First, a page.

Combining two existing villages, the design covers an area of 145 hectares with the capacity to serve an urban population of more than 20,000. A Cultural Forum complex forms a social anchor for the low-rise, pedestrian friendly residential development, acting as a central meeting space in addition to the extensive network of schools, healthcare clinics, and sports and leisure facilities. The Cultural Forum will house an auditorium, TV studio, art gallery, mediateque and various dining amenities.

An existing system of agricultural water channels are to be reorganised into an interconnected network of landscaped waterways. This in turn will aid the production of green public spaces whilst managing flood control, preventing rainwater runoff, filtering and cleansing greywater and providing a source for irrigating new viticulture activities.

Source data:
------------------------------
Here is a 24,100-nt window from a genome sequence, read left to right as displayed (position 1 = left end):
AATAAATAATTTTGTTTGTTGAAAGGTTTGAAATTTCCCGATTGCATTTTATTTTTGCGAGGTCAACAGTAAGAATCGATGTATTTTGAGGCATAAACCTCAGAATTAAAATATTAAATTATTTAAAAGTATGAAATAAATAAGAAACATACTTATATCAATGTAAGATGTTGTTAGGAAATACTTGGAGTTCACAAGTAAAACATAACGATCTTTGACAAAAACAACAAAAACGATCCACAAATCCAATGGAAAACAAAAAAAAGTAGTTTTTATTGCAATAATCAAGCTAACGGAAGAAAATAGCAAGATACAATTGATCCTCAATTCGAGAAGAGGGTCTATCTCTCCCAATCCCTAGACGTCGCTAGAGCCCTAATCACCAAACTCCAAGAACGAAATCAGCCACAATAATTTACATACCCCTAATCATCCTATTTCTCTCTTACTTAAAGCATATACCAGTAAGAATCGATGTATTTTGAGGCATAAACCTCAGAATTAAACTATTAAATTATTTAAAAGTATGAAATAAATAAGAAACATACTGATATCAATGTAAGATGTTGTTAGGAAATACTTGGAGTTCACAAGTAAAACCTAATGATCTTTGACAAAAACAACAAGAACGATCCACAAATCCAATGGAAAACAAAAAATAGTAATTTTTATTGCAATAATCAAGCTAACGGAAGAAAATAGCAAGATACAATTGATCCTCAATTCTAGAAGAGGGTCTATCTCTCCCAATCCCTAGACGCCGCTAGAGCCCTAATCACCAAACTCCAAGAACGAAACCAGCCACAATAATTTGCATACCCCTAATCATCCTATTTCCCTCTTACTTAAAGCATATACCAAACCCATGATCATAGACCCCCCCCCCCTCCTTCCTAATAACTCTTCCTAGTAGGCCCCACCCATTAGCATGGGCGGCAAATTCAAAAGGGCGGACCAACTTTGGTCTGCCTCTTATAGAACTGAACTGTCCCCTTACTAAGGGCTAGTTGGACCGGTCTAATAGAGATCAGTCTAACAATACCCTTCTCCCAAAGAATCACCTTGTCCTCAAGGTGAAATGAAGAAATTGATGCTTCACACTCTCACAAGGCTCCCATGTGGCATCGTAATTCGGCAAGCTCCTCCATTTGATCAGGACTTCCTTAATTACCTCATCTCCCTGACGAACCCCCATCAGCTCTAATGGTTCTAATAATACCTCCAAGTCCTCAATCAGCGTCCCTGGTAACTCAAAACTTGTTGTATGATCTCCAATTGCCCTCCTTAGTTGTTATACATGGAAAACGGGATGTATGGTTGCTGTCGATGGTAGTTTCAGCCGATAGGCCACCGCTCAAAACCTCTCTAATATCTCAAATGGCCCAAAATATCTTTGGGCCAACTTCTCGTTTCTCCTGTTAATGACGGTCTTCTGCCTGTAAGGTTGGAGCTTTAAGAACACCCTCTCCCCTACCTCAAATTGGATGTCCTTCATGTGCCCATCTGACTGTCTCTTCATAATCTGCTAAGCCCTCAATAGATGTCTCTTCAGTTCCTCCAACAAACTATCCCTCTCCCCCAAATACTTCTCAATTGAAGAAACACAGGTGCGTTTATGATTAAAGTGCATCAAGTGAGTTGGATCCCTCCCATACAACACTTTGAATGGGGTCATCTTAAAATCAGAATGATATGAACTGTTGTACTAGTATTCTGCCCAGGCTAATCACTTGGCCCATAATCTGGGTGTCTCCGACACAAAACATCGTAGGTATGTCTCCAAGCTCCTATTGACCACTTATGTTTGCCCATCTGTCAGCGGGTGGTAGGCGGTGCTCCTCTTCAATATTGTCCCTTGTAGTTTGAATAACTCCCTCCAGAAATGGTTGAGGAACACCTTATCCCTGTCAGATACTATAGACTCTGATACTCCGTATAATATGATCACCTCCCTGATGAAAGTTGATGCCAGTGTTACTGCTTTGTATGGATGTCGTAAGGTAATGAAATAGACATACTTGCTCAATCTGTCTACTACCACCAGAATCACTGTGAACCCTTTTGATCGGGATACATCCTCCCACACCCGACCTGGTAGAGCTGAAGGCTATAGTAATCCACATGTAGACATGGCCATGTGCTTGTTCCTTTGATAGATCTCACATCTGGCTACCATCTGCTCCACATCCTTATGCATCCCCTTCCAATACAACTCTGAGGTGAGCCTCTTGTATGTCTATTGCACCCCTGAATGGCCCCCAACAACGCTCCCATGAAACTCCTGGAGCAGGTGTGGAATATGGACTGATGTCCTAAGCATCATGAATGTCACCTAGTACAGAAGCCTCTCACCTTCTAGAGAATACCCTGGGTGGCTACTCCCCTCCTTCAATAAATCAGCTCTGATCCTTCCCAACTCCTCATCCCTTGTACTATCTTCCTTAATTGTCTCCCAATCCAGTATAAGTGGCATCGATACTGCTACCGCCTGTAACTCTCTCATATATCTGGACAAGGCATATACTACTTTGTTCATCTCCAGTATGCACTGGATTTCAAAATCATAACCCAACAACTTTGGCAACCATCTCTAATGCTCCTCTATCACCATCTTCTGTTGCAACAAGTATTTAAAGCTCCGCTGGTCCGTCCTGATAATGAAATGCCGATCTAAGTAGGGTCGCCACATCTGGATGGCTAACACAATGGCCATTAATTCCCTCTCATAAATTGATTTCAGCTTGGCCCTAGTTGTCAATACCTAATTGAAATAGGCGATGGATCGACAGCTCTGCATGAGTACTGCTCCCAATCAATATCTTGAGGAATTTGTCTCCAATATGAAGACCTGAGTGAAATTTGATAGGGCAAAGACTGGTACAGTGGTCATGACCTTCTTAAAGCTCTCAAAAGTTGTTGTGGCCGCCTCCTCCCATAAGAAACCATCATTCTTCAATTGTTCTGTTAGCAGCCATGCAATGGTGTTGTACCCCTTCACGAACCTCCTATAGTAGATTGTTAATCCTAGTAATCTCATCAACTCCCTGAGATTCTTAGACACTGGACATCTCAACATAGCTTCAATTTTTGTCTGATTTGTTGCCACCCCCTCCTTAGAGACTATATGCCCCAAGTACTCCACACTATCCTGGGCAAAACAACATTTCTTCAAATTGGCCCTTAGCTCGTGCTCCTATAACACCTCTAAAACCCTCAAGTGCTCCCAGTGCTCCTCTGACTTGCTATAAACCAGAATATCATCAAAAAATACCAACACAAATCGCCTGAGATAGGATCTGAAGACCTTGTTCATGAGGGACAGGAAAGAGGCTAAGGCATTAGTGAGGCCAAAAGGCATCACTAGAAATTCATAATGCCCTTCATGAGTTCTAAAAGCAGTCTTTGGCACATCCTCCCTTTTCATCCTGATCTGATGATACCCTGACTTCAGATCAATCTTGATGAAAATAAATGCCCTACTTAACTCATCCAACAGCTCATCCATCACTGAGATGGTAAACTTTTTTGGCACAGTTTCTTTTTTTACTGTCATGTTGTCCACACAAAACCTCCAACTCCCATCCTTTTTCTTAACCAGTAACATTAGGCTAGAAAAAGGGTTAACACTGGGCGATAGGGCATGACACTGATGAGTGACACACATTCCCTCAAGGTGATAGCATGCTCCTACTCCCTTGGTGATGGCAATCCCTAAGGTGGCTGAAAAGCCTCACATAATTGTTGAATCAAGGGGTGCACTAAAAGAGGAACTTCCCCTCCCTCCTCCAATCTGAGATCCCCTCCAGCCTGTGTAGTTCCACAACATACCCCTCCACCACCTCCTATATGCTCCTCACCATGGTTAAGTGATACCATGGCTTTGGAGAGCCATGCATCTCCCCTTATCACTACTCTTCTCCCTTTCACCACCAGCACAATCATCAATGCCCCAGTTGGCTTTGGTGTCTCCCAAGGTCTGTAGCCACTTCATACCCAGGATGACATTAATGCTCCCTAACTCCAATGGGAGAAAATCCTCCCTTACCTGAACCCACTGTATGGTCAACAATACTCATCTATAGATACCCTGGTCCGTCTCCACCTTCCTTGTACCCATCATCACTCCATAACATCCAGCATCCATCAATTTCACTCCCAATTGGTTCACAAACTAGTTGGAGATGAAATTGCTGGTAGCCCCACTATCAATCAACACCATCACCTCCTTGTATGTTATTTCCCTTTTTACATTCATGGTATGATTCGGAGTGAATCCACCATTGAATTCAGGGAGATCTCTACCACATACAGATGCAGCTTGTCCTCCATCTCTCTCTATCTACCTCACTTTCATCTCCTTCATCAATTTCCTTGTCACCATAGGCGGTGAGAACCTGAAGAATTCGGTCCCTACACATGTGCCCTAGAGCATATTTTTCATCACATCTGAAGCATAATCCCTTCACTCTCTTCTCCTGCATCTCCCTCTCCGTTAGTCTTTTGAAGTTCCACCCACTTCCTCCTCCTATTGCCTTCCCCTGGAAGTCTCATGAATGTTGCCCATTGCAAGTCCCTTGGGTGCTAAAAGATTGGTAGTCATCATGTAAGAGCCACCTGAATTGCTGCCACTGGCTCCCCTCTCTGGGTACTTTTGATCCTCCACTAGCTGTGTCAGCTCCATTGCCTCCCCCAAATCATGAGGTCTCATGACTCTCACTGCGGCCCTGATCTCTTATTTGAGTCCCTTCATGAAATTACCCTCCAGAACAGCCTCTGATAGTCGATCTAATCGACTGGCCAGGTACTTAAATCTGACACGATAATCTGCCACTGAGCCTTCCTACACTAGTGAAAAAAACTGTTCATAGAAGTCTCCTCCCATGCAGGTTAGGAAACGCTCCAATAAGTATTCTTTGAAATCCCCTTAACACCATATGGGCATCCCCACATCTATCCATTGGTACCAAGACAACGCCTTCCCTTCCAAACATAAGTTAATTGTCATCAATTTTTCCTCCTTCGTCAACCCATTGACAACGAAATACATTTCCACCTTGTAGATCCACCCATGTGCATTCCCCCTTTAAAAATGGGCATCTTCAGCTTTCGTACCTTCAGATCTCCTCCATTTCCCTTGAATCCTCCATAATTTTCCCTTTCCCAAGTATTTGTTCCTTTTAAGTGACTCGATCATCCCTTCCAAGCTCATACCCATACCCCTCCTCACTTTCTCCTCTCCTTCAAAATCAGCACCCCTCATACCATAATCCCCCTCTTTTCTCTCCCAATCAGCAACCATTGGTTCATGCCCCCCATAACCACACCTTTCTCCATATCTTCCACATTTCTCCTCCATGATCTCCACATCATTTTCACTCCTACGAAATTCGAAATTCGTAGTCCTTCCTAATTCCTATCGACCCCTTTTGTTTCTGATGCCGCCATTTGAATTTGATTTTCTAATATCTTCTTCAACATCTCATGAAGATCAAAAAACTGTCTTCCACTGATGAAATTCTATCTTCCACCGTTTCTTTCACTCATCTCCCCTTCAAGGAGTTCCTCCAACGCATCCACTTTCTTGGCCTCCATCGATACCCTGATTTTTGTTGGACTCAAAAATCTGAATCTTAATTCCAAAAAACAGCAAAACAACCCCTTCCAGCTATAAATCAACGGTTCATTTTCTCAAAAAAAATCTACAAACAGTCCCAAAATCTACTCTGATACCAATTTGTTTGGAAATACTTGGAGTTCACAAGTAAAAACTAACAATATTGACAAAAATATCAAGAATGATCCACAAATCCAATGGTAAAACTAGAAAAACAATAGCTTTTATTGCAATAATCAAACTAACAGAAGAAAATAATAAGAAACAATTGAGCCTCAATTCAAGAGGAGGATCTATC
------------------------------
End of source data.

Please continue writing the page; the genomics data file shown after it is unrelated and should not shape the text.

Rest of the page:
Throughout the entire district, the latest technology in carbon emissions reduction, energy needs reduction and smart infrastructure will be employed in an active effort to produce a highly sustainable and eco-friendly urban borough. During the design process, SOM conducted extensive wind and solar analyses to determine the optimal orientation of streets and buildings in order to create ‘comfortable urban micro-climates’. Elements of canal water cooling, tri-generation plants, waste recycling and rainwater harvesting have also been incorporated into the design.